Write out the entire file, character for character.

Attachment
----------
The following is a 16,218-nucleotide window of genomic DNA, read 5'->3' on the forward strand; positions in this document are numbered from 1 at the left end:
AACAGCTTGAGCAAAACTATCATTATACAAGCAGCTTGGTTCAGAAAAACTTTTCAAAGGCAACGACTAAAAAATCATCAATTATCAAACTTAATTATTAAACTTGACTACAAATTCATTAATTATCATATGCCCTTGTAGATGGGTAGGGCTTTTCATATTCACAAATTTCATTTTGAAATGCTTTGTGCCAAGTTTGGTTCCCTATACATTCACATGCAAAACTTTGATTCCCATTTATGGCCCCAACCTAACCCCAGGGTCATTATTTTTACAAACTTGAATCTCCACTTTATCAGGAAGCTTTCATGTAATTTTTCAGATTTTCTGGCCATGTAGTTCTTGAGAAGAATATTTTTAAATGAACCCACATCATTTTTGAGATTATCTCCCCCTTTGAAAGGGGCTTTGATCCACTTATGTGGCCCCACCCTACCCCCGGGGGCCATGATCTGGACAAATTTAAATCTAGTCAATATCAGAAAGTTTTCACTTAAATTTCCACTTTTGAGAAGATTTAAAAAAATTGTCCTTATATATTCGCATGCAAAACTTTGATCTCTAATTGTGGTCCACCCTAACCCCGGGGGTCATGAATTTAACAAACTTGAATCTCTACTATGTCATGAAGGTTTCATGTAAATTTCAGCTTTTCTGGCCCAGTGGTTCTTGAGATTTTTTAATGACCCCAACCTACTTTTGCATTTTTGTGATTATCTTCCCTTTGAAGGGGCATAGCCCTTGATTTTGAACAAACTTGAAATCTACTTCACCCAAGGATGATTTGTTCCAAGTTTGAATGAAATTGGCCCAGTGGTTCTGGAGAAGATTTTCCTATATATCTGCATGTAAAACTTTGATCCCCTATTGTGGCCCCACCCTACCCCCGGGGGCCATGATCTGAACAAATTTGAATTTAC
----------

The following is a 16,218-nucleotide window of genomic DNA, read 5'->3' on the forward strand; positions in this document are numbered from 1 at the left end:
AACAGCTTGAGCAAAACTATCATTATACAAGCAGCTTGGTTCAGAAAAACTTTTCAAAGGCAACGACTAAAAAATCATCAATTATCAAACTTAATTATTAAACTTGACTACAAATTCATTAATTATCATATGCCCTTGTAGATGGGTAGGGCTTTTCATATTCACAAATTTCATTTTGAAATGCTTTGTGCCAAGTTTGGTTCCCTATACATTCACATGCAAAACTTTGATTCCCATTTATGGCCCCAACCTAACCCCAGGGTCATTATTTTTACAAACTTGAATCTCCACTTTATCAGGAAGCTTTCATGTAATTTTTCAGATTTTCTGGCCATGTAGTTCTTGAGAAGAATATTTTTAAATGAACCCACATCATTTTTGAGATTATCTCCCCCTTTGAAAGGGGCTTTGATCCACTTATGTGGCCCCACCCTACCCCCGGGGGCCATGATCTGGACAAATTTAAATCTAGTCAATATCAGAAAGTTTTCACTTAAATTTCCACTTTTGAGAAGATTTAAAAAAATTGTCCTTATATATTCGCATGCAAAACTTTGATCTCTAATTGTGGTCCACCCTAACCCCGGGGGTCATGAATTTAACAAACTTGAATCTCTACTATGTCATGAAGGTTTCATGTAAATTTCAGCTTTTCTGGCCCAGTGGTTCTTGAGATTTTTTAATGACCCCAACCTACTTTTGCATTTTTGTGATTATCTTCCCTTTGAAGGGGCATAGCCCTTGATTTTGAACAAACTTGAAATCTACTTCACCCAAGGATGATTTGTTCCAAGTTTGAATGAAATTGGCCCAGTGGTTCTGGAGAAGATTTTCCTATATATCTGCATGTAAAACTTTGATCCCCTATTGTGGCCCCACCCTACCCCCGGGGGCCATGATCTGAACAAATTTGAATTTAC